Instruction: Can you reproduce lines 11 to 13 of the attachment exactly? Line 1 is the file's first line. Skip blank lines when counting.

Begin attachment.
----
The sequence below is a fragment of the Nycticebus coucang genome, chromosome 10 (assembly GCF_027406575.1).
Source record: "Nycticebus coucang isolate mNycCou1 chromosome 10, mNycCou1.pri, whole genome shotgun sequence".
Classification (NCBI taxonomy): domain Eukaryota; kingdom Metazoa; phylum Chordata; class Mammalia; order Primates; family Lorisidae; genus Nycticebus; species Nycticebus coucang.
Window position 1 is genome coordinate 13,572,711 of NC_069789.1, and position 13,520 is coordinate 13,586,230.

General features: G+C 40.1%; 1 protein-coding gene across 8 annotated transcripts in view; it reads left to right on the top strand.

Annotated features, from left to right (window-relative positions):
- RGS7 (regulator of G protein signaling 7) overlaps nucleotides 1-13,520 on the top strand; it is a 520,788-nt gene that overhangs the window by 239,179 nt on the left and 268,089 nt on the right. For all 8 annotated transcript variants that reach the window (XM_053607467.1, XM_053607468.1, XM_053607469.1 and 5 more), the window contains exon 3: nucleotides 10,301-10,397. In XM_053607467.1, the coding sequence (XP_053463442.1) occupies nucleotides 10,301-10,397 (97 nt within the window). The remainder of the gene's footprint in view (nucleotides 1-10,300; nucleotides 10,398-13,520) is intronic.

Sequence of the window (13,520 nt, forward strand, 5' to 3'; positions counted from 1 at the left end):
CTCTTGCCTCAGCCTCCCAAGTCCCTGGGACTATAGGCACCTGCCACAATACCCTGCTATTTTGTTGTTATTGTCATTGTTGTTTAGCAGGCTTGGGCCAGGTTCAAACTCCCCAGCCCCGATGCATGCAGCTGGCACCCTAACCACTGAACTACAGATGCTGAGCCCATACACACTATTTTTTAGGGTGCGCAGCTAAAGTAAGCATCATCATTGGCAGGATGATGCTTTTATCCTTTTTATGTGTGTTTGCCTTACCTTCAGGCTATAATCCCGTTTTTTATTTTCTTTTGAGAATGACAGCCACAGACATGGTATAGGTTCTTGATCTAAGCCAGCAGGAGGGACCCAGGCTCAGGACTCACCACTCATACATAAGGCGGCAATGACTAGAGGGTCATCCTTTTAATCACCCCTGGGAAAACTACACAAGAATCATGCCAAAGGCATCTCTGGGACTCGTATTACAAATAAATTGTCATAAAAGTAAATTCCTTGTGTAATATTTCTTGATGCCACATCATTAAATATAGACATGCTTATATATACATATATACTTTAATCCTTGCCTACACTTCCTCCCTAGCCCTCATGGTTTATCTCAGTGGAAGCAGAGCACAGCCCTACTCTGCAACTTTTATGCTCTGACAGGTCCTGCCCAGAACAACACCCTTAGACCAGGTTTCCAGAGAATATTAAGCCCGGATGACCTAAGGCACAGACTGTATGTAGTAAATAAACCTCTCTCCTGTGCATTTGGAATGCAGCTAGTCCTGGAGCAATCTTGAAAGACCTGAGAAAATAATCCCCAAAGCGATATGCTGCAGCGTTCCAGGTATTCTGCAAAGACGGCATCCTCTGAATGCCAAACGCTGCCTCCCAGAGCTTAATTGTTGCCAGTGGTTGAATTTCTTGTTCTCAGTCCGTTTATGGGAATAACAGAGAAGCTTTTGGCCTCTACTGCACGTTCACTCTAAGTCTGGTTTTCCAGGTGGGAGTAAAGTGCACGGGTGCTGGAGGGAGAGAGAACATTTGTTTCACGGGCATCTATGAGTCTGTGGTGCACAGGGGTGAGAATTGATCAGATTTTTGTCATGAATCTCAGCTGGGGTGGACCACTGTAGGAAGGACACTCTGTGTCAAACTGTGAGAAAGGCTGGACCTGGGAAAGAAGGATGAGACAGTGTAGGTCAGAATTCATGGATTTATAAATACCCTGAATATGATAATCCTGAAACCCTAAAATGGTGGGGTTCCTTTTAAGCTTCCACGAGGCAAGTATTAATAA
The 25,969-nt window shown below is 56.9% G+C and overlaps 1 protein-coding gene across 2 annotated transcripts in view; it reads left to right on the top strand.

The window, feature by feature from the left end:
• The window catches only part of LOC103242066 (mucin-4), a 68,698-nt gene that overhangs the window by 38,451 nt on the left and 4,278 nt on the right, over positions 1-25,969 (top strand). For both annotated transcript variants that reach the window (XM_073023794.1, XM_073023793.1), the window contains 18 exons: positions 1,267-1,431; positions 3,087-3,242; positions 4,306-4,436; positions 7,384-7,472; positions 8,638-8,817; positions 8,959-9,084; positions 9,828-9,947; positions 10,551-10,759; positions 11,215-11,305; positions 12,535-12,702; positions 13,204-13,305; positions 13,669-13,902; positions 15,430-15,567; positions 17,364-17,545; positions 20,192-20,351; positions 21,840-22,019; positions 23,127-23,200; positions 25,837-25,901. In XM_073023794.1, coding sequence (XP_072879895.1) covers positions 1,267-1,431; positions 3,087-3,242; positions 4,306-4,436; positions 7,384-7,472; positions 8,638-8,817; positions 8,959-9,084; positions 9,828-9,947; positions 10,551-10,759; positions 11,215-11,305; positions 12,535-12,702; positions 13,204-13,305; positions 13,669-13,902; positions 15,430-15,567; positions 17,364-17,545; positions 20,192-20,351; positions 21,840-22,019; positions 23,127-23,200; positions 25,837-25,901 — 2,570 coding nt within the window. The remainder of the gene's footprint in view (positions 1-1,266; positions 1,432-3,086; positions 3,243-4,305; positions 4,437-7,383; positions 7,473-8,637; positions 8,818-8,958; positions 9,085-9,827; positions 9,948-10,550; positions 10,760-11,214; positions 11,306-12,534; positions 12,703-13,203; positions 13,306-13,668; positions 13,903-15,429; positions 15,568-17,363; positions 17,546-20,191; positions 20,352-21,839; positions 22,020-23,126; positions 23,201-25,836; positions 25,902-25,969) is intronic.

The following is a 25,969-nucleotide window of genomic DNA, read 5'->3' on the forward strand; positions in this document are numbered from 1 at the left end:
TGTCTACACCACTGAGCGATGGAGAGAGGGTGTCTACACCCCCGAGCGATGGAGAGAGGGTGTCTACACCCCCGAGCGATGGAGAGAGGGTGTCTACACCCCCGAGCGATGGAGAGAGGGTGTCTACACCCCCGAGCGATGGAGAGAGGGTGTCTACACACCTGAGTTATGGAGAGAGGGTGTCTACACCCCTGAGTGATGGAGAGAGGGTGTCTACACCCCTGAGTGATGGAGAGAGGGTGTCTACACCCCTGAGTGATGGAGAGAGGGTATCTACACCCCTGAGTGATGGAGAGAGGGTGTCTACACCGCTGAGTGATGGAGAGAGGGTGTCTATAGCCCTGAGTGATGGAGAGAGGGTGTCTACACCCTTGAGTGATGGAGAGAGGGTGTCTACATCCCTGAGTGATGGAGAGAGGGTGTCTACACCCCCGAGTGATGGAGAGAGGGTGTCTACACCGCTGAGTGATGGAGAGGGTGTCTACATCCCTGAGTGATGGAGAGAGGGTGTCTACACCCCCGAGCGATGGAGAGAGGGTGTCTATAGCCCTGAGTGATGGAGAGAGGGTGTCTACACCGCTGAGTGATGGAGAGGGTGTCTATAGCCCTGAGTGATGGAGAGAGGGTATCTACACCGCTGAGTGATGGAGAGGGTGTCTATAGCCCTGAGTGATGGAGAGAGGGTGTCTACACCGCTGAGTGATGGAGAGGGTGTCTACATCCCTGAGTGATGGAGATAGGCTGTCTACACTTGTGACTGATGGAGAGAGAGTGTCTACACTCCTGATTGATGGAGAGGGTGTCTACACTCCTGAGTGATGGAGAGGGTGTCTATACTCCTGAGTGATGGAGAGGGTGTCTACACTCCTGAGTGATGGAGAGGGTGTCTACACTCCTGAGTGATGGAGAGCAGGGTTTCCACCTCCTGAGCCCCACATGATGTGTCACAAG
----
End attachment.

The window, feature by feature from the left end:
• The window catches only part of LOC103242066 (mucin-4), a 68,698-nt gene that overhangs the window by 38,451 nt on the left and 4,278 nt on the right, over positions 1-25,969 (top strand). For both annotated transcript variants that reach the window (XM_073023794.1, XM_073023793.1), the window contains 18 exons: positions 1,267-1,431; positions 3,087-3,242; positions 4,306-4,436; positions 7,384-7,472; positions 8,638-8,817; positions 8,959-9,084; positions 9,828-9,947; positions 10,551-10,759; positions 11,215-11,305; positions 12,535-12,702; positions 13,204-13,305; positions 13,669-13,902; positions 15,430-15,567; positions 17,364-17,545; positions 20,192-20,351; positions 21,840-22,019; positions 23,127-23,200; positions 25,837-25,901. In XM_073023794.1, coding sequence (XP_072879895.1) covers positions 1,267-1,431; positions 3,087-3,242; positions 4,306-4,436; positions 7,384-7,472; positions 8,638-8,817; positions 8,959-9,084; positions 9,828-9,947; positions 10,551-10,759; positions 11,215-11,305; positions 12,535-12,702; positions 13,204-13,305; positions 13,669-13,902; positions 15,430-15,567; positions 17,364-17,545; positions 20,192-20,351; positions 21,840-22,019; positions 23,127-23,200; positions 25,837-25,901 — 2,570 coding nt within the window. The remainder of the gene's footprint in view (positions 1-1,266; positions 1,432-3,086; positions 3,243-4,305; positions 4,437-7,383; positions 7,473-8,637; positions 8,818-8,958; positions 9,085-9,827; positions 9,948-10,550; positions 10,760-11,214; positions 11,306-12,534; positions 12,703-13,203; positions 13,306-13,668; positions 13,903-15,429; positions 15,568-17,363; positions 17,546-20,191; positions 20,352-21,839; positions 22,020-23,126; positions 23,201-25,836; positions 25,902-25,969) is intronic.

The following is a 25,969-nucleotide window of genomic DNA, read 5'->3' on the forward strand; positions in this document are numbered from 1 at the left end: